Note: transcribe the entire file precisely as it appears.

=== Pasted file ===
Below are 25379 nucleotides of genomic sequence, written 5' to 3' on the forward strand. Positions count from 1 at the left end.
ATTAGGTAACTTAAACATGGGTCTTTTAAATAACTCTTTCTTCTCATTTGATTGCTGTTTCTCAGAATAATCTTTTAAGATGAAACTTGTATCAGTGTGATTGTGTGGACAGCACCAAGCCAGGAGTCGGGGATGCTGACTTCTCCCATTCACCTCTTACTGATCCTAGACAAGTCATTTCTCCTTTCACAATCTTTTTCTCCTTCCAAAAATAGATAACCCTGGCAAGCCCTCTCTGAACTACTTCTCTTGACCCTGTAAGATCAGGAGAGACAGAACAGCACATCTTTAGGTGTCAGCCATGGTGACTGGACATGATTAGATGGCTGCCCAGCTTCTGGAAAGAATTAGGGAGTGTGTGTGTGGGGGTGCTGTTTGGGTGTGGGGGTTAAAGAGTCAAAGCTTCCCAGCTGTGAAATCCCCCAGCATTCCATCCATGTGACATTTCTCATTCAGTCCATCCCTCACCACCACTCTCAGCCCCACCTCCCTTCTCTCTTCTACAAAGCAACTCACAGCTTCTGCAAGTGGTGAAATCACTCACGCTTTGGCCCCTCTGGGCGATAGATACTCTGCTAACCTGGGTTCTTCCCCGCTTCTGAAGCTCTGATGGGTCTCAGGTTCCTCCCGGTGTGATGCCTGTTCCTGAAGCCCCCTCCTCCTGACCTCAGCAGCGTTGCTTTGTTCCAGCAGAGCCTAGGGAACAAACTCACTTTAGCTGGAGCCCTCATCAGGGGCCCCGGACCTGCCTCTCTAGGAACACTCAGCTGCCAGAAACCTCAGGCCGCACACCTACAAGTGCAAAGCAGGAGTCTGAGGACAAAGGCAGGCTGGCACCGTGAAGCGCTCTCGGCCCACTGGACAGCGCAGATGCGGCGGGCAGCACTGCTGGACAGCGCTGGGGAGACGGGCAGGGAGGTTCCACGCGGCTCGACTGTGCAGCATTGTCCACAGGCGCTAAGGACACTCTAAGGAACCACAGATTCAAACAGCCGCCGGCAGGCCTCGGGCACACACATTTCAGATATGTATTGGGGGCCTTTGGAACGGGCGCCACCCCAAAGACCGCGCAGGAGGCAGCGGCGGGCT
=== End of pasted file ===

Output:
Below are 25379 nucleotides of genomic sequence, written 5' to 3' on the forward strand. Positions count from 1 at the left end.
ATTAGGTAACTTAAACATGGGTCTTTTAAATAACTCTTTCTTCTCATTTGATTGCTGTTTCTCAGAATAATCTTTTAAGATGAAACTTGTATCAGTGTGATTGTGTGGACAGCACCAAGCCAGGAGTCGGGGATGCTGACTTCTCCCATTCACCTCTTACTGATCCTAGACAAGTCATTTCTCCTTTCACAATCTTTTTCTCCTTCCAAAAATAGATAACCCTGGCAAGCCCTCTCTGAACTACTTCTCTTGACCCTGTAAGATCAGGAGAGACAGAACAGCACATCTTTAGGTGTCAGCCATGGTGACTGGACATGATTAGATGGCTGCCCAGCTTCTGGAAAGAATTAGGGAGTGTGTGTGTGGGGGTGCTGTTTGGGTGTGGGGGTTAAAGAGTCAAAGCTTCCCAGCTGTGAAATCCCCCAGCATTCCATCCATGTGACATTTCTCATTCAGTCCATCCCTCACCACCACTCTCAGCCCCACCTCCCTTCTCTCTTCTACAAAGCAACTCACAGCTTCTGCAAGTGGTGAAATCACTCACGCTTTGGCCCCTCTGGGCGATAGATACTCTGCTAACCTGGGTTCTTCCCCGCTTCTGAAGCTCTGATGGGTCTCAGGTTCCTCCCGGTGTGATGCCTGTTCCTGAAGCCCCCTCCTCCTGACCTCAGCAGCGTTGCTTTGTTCCAGCAGAGCCTAGGGAACAAACTCACTTTAGCTGGAGCCCTCATCAGGGGCCCCGGACCTGCCTCTCTAGGAACACTCAGCTGCCAGAAACCTCAGGCCGCACACCTACAAGTGCAAAGCAGGAGTCTGAGGACAAAGGCAGGCTGGCACCGTGAAGCGCTCTCGGCCCACTGGACAGCGCAGATGCGGCGGGCAGCACTGCTGGACAGCGCTGGGGAGACGGGCAGGGAGGTTCCACGCGGCTCGACTGTGCAGCATTGTCCACAGGCGCTAAGGACACTCTAAGGAACCACAGATTCAAACAGCCGCCGGCAGGCCTCGGGCACACACATTTCAGATATGTATTGGGGGCCTTTGGAACGGGCGCCACCCCAAAGACCGCGCAGGAGGCAGCGGCGGGCT